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Finance Finance News No handshake, no prisoners: The fallout from the banking royal commission

No handshake, no prisoners: The fallout from the banking royal commission

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Banking royal commission chief Kenneth Hayne was responsible for one of the photo highlights of 2019, refusing to shaking Treasurer Josh Frydenberg’s hand when he handed over his damning final report into the financial industry.

“A handshake or something…?” implored a photographer, looming over the pair. But all he got from Commissioner Hayne was a curt ‘no’ – while Mr Frydenberged chuckled awkwardly.

That February moment came after Commissioner Hayne led a year-long inquiry that found that Australia’s big banks and financial institutions had broken the law and put profits before people.

“Saying sorry and promising not to do it again” would not prevent history from being repeated, the commissioner warned in his report.

He made 24 referrals for misconduct involving potential civil and criminal penalties for big names, including the Commonwealth Bank, NAB, AMP and ANZ.

Only Westpac escaped Commissioner Hayne’s calls for referrals over the breaches – and that lucky break came to an abrupt end in November with revelations that Westpac was being sued by Australia’s financial intelligence watchdog for more than 23 million alleged breaches of money laundering and counter-terror laws.

But back to February 2019, and Commissioner Hayne’s report. The Morrison government immediately vowed to “take action” on all of his 76 recommendations, including confirming the establishment of a new compensation scheme of last resort to award compensation.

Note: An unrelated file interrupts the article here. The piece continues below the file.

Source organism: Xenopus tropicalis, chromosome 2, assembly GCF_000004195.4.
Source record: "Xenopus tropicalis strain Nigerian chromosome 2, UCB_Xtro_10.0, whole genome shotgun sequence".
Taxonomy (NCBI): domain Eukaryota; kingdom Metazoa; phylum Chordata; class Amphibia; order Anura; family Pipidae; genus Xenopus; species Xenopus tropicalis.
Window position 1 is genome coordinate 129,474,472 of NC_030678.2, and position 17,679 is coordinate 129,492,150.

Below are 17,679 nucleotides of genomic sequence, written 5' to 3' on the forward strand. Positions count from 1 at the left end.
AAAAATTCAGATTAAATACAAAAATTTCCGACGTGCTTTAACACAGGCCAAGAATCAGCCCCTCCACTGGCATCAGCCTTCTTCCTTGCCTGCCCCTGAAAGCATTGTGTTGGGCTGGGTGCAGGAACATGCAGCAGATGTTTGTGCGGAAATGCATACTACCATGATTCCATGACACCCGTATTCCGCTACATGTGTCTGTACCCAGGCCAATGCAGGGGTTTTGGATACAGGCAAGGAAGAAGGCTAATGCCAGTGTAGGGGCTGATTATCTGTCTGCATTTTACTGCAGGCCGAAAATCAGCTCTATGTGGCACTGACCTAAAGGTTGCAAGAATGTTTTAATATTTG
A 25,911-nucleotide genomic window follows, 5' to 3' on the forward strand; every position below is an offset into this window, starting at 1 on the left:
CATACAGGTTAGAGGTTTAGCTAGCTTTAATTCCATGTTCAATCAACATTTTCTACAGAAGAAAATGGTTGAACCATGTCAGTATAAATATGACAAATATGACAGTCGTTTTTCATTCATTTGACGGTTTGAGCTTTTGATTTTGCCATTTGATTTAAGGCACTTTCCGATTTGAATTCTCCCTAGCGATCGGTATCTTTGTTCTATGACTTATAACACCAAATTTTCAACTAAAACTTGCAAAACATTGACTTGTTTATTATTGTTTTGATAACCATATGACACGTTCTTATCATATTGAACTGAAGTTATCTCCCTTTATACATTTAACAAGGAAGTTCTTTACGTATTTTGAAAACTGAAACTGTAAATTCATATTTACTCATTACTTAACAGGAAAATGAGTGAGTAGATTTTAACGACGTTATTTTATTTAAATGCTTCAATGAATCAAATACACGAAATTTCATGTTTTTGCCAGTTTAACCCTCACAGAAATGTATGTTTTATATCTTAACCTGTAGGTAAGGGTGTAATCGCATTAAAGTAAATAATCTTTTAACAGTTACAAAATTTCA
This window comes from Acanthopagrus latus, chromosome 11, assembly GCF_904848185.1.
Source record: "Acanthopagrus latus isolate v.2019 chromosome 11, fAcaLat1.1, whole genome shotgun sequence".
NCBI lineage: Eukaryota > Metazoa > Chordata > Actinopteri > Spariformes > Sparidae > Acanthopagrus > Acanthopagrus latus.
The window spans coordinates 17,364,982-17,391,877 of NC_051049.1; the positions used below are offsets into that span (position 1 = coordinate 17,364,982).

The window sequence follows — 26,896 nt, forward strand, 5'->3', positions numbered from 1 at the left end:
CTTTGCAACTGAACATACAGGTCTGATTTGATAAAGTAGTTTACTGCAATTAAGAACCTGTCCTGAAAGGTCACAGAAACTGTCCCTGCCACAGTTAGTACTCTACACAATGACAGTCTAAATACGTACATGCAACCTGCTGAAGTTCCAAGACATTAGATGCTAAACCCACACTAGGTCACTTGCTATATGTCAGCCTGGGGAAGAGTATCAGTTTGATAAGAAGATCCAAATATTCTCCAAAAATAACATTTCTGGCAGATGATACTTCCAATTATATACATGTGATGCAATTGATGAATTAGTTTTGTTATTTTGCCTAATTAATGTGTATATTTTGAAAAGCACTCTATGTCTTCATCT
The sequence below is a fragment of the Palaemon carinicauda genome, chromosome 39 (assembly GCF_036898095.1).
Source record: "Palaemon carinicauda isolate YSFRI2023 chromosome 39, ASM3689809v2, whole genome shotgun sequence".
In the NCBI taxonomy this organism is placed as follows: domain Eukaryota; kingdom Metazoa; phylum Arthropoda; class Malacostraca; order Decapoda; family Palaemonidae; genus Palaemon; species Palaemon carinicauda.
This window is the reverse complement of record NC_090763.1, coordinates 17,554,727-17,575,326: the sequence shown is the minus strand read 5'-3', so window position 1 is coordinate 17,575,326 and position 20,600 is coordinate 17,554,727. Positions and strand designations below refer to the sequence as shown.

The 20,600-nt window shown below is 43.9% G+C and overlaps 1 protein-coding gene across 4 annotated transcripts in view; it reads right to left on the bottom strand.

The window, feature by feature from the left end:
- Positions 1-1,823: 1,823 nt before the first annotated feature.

“As we have heard, too often the conduct within our financial institutions has been in breach of existing laws and fallen well below community expectations,’’ Treasurer Josh Frydenberg said.

“The price paid by our community has been immense and goes well beyond just the financial. Businesses have been broken, and the emotional stress and personal pain has broken lives.

“As Commissioner Hayne has made clear: There can be no doubt the primary responsibility for misconduct in the financial services industry lies with the entities concerned and those who managed and controlled those entities.”

The government said it would:

  • Require mortgage brokers to act in the best interests of borrowers by law;
  • Remove conflicts of interest between brokers and lenders by banning trailing commissions from July 1, 2020;
  • Review the changes after three years on the implications of removing up-front commissions and moving to a borrower-pays system for mortgage advice;
  • Ensure super funds had only one default account for new members entering the system;
  • Protect vulnerable consumers against unsolicited selling for super and insurance products;
  • Bank the deduction of any advice fees from MySuper accounts;
  • Establish a comprehensive national scheme for farm debt mediation;
  • Support the elimination of default interest loans in areas affected by natural disasters.

Mr Frydenberg confirmed that the government would act to expand the jurisdiction of the Federal Court to cover corporate criminal misconduct to expedite the consideration of cases brought by regulators.

But the Australian Council of Trade Unions said it was shocked the commissioner’s report made “no direct referral of criminal or civil prosecutions” to either the federal police or the Director of Public Prosecutions.